Fiore de'i Liberi
The Italians, perhaps the highest exponents of the “classical” rapier, had no specific term for this kind of weapon. Continuing a tradition that had started centuries before late-16th-early17th century fencing masters such as Salvator Fabris, Francesco Alfieri and Ridolfo Capoferro, any sort of sword appearing in Italian manuals was simply calle - spada (“sword”). One of the few exceptions was the Spadone, essentially a long-sword primarily for war rather than a dueling or urban self-defense tool.
The original Italian edition of Di Grassi (Venice, 1570), for instance, was written in the tradition of the Bolognese spada da filo or spada da lato (side-sword or short sword / “cut and thrust”). In Di Grassi’s manual, the blades are short, slender, and tapering with simple hilts of side-rings. Di Grassi’s manual was not a “rapier” text, but a fencing manual clearly in the Bolognese cut-and-thrust tradition. But when it was translated into English, it “became” a “rapier” manual. Conversely, the work of the Milanese master, Camillo Agrippa, a few decades earlier, isdecidedly rapier in style, although it features almost the same, late-medieval cruciform sword. e authors that are recognized as the primary classical Italian “rapier” authors: Giganti, Capoferro, Alfieri and, above all, Fabris.
What is rapier? The term rapier generally refers to a thrusting sword with a blade longer and thinner than that of the so-called side-sword but much heavier than the small sword, a lighter weapon that would follow in the 18th century and later, but the exact form of the blade and hilt often depends on who is writing and when. It can refer to earlier Spada da lato and the similar espada ropera, through the high rapier period of the 17th century through the small sword and dueling swords, thus context is important in understanding what is meant by the word.
"The knowledge of the sword is the first half of fencing: it teaches us to become familiar with the sword in order to handle it properly." (Capoferro, Chapter III).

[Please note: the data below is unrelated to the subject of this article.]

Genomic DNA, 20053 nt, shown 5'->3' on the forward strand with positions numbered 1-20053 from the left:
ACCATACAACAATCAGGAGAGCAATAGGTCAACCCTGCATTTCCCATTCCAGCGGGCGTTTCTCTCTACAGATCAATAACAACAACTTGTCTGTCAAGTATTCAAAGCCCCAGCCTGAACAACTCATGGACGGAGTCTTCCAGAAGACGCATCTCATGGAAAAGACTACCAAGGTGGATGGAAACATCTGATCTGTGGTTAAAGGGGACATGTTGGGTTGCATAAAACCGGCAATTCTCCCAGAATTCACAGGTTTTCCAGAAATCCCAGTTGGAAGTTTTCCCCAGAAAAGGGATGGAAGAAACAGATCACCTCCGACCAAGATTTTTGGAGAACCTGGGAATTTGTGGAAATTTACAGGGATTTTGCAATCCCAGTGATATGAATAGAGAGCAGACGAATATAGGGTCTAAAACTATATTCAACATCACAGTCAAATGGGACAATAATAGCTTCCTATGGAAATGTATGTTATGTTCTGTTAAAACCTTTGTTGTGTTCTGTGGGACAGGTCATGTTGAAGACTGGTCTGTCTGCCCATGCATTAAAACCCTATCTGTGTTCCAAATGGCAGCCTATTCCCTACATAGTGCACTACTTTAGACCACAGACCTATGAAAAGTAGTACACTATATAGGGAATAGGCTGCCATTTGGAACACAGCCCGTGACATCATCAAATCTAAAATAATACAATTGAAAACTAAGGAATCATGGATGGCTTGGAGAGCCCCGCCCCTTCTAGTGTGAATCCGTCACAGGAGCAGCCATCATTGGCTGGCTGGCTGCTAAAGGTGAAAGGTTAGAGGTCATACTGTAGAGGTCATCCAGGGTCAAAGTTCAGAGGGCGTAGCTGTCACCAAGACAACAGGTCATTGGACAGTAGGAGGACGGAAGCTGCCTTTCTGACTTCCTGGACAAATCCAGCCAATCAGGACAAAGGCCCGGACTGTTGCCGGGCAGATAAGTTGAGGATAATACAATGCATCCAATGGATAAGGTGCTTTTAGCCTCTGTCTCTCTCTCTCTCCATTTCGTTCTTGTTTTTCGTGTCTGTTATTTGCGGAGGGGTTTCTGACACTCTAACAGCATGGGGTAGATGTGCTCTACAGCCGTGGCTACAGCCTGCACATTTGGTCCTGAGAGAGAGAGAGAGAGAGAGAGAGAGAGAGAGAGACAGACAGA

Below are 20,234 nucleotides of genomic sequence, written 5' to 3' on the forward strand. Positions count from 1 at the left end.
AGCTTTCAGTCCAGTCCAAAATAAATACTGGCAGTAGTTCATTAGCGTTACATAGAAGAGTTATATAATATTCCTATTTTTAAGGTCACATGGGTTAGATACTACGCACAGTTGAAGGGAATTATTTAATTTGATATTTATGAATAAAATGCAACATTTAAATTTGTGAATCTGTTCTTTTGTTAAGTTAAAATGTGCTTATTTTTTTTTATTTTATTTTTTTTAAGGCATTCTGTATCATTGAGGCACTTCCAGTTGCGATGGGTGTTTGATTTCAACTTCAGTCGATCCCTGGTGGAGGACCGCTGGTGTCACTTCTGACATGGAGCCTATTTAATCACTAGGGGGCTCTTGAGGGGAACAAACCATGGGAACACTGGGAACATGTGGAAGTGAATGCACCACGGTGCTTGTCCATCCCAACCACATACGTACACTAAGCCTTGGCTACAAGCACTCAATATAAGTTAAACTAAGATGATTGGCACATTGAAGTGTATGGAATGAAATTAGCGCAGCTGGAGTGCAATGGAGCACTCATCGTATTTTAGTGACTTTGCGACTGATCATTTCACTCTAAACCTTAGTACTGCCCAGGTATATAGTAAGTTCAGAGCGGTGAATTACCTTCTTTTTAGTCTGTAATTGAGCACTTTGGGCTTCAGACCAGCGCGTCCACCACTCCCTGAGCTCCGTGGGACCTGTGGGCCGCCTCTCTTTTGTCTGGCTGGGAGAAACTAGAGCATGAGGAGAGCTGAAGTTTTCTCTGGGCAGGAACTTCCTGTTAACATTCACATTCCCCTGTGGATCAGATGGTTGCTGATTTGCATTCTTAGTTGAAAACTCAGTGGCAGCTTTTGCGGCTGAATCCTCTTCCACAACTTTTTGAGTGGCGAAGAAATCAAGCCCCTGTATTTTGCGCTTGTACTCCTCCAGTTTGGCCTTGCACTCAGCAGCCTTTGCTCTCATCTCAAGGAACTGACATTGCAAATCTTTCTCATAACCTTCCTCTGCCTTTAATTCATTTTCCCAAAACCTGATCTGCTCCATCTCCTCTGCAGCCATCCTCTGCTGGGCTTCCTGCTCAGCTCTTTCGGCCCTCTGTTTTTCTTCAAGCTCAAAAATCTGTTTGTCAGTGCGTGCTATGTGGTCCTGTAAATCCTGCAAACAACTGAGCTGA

Italian rapier masters insisted that the knowledge of the sword is an essential element of successful fencing. Since the need to name and classify its many components.
Forte. This is the half of the blade closer to the swordsman’s hand. It is the defensive part of the sword with which virtually all successful parries are executed. The forte has no offensive role in traditional Italian rapier theory, so much so that Capoferro states that it would not matter whether it sported an edge at all.
Debole (Foible).This is the half of the blade incorporating the tip. It is the offensive part of the sword with which all attacks are executed. According to traditional Italian rapier theory, this section of the blade should almost never be employed defensively, especially against cuts. The one exception is noted below under terza.
Temperato. This word is employed by Alfieri to describe the middle section of the blade.
Filo dritto (True edge). The edge of the sword on the same side as one’s knuckles. This is the part of the blade with which most parries and cutting attacks are performed, according to virtually all classical Italian rapier masters.
Filo falso (False edge). The edge of the sword opposite the true edge. The role of this part of the blade is somewhat more limited than that of the true edge. However, there are some cuts that are delivered with this edge, primarily ascending diagonal cuts (falsi, see section below on cuts). As far as defensive play, Capoferro concedes that in rare cases, the false edge may be used in parries.